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By marcros
#1273350
I know little about threading, but there was a WIP done once about making turned boxes on here. I think it was by George Watkins but the forum name may have been different.

The poster made a large number of these from dry, hybrid resin/wood blanks. He made sure that they were brought inside to acclimatise before the threading operation, so critical was the stability. From this, I infer that if you are using green wood, you need to be beyond certain that it has settled, if the professional was concerned about the difference between house and workshop.
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By Dalboy
#1273354
marcros wrote:I know little about threading, but there was a WIP done once about making turned boxes on here. I think it was by George Watkins but the forum name may have been different.

The poster made a large number of these from dry, hybrid resin/wood blanks. He made sure that they were brought inside to acclimatise before the threading operation, so critical was the stability. From this, I infer that if you are using green wood, you need to be beyond certain that it has settled, if the professional was concerned about the difference between house and workshop.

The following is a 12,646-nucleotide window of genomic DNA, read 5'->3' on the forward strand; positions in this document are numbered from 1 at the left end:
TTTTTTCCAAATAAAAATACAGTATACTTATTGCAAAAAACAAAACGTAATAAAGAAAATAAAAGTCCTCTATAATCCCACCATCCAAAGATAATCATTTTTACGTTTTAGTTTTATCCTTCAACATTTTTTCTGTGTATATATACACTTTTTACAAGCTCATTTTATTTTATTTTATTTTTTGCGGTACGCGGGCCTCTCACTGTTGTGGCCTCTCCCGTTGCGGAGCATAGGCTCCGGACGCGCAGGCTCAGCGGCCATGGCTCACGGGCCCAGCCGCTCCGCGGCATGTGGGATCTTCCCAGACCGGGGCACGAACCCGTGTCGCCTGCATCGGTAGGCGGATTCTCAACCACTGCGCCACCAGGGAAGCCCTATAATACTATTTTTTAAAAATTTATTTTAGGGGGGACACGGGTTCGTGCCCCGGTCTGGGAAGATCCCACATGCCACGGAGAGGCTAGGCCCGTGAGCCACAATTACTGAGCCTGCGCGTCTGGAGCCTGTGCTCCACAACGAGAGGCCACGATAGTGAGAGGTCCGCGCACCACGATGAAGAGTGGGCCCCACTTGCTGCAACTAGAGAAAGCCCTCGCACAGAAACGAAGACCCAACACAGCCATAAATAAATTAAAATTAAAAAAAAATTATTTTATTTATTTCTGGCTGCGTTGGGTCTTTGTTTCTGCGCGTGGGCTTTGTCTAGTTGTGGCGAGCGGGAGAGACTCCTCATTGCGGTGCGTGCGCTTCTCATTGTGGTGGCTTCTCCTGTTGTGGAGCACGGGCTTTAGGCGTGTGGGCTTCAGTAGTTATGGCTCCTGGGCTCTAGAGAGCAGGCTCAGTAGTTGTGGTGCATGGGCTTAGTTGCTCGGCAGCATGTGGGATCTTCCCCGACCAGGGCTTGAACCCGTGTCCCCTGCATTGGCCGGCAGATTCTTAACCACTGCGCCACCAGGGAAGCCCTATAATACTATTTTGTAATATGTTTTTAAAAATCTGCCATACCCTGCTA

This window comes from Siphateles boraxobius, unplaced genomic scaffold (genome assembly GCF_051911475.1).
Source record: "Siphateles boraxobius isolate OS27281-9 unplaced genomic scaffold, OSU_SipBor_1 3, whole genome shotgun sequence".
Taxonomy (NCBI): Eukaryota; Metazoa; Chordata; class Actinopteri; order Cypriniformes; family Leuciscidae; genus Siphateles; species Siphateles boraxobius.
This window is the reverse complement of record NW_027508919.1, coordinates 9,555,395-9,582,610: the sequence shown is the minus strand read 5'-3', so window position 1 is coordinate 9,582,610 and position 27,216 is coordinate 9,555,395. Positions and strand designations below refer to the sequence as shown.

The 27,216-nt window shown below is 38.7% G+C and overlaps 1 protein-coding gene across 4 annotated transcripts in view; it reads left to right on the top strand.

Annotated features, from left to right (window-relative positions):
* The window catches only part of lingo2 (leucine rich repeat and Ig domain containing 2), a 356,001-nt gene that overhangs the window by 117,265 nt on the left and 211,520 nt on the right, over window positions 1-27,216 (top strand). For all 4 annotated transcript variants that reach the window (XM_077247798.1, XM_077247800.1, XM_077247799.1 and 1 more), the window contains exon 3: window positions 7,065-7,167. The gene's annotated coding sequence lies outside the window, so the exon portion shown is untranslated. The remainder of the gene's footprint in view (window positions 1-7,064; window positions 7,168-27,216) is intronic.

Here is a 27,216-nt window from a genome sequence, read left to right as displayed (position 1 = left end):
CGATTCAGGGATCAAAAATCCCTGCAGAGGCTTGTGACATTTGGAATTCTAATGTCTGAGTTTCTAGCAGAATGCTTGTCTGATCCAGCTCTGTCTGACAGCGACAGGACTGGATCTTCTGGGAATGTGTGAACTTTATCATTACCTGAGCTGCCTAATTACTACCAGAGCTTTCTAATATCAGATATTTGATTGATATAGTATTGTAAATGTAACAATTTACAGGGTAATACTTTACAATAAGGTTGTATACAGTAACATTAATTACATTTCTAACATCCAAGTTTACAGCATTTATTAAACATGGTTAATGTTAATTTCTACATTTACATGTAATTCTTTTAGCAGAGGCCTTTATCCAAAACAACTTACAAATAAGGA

It could have been cornicopia
By Bodger7
#1273367
marcros wrote: From this, I infer that if you are using green wood, you need to be beyond certain that it has settled, if the professional was concerned about the difference between house and workshop.


Yes, thanks for that. I start off with green wood but keep it until it has seasoned properly. However, your point is well made.
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By Dalboy
#1273466
Bodger7 wrote:
marcros wrote: From this, I infer that if you are using green wood, you need to be beyond certain that it has settled, if the professional was concerned about the difference between house and workshop.


Yes, thanks for that. I start off with green wood but keep it until it has seasoned properly. However, your point is well made.


This is how I rough turn my box blanks from green wood I follow George's method

George Watkins